UFC 141 rung in the New Year with some fantastic fights and interesting post-fight tidbits to digest. The retirement of Brock Lesnar first and foremost among them. Now I am grew up in the ’90s , I went from ages 4 to 14 during the golden age of pro wrestling and I couldn’t care less about it. Nothing against pro wrestling fans but if I want to watch scripted fighting I’d like them to have swords, ideally light-sabers, but really any old sword will do. So watching unnaturally large men scream in to the microphones and hit each other with chairs never really drew me in.
So when Brock Lesnar came into MMA, I wasn’t huge on the idea of a pro wrestler coming into a real combat sport. Now since then I’ve developed a respect for the catch wrestling roots of pro wrestling and Brock Lesnar won my respect as a fighter. Now questions abound because when ever an athlete that won a championship in his/her sport, there is the question of where that athlete fits into the pantheon of all-time greats. And Brock Lesnar is no different, where does he fit amongst the great MMA heavyweights.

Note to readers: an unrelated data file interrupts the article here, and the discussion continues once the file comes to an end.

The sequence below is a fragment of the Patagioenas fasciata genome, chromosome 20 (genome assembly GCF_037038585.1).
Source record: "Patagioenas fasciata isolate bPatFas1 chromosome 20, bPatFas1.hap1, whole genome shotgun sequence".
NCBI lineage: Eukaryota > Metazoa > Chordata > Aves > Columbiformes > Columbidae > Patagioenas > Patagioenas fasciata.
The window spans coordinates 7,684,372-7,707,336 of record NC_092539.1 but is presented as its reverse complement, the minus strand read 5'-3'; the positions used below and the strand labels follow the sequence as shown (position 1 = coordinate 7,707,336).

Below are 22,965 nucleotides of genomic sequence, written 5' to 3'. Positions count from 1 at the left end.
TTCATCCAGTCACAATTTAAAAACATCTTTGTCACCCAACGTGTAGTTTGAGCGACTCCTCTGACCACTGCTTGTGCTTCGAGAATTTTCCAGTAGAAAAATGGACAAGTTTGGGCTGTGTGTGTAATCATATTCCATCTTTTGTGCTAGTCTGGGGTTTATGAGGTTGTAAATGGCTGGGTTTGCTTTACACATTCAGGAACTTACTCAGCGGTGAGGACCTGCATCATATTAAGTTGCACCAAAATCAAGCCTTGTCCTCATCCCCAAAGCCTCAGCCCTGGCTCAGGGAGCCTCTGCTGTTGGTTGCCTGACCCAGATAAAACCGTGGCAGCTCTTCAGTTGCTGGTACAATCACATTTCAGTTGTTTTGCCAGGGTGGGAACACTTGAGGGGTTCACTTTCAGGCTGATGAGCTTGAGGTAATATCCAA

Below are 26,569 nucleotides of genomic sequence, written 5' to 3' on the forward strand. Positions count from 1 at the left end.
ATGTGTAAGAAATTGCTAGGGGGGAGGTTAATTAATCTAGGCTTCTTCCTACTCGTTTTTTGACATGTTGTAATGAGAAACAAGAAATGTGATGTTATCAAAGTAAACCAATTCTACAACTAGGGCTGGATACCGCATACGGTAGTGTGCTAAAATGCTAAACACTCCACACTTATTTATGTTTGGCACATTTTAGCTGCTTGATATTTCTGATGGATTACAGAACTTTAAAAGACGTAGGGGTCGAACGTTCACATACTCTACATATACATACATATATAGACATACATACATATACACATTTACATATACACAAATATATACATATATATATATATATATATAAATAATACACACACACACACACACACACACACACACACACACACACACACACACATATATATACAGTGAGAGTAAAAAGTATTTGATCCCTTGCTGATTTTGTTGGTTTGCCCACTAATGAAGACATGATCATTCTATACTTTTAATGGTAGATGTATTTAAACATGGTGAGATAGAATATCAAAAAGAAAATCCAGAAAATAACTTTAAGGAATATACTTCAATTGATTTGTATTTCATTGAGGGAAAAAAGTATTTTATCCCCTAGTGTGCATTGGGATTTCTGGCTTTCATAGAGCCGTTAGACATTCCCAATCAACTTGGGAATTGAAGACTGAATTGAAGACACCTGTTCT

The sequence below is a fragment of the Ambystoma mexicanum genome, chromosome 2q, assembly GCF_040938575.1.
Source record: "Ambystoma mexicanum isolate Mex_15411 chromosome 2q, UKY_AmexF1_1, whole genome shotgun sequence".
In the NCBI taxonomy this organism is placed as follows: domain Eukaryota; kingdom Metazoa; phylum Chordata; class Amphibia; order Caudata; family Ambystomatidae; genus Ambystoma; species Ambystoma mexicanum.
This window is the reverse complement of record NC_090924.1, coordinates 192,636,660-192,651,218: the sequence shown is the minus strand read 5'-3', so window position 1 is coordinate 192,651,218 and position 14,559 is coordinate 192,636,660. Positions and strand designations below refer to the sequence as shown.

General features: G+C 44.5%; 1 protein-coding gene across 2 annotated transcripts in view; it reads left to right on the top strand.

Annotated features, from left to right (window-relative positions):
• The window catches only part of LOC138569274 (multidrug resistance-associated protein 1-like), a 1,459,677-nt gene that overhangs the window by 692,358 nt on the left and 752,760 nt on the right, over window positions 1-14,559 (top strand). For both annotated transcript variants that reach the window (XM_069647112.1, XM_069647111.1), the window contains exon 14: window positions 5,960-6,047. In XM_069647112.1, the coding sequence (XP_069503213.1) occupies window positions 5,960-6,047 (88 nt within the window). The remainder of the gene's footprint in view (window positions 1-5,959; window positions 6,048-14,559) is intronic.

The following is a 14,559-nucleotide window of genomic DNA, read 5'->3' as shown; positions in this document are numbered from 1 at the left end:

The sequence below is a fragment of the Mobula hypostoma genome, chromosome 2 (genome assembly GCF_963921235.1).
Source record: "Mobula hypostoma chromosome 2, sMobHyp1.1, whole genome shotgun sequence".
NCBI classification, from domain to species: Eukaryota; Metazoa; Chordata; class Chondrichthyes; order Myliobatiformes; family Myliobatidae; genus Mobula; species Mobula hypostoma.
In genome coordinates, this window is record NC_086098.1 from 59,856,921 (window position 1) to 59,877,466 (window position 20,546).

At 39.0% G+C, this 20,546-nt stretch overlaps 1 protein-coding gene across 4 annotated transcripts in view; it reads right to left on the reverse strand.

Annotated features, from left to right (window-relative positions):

Certainly he isn’t the best Heavyweight of all-time; names like Randy Couture, Fedor Emelianenko, Antonio Rodrigo Nogueira or even Mark Coleman should come before Lesnar to name a few. But this should not relegate Lesnar to the dustbin of MMA history. Lesnar came to the sport with excellent NCAA wrestling credentials and freak athleticism but already in his 30s, never having trained MMA and experienced great success.
While Lesnar’s legacy will include his distaste for getting hit, it should not lessen his victories over Randy Couture, Frank Mir, his awesome come back against Shane Carwin and even his win over Heath Herring who was once an a top 15 heavyweight in his own right. So I wish Brock Lesnar a happy retirement. You reached the top of the sport, defended your title, and changed the heavyweight division. Those are things that can never be taken away.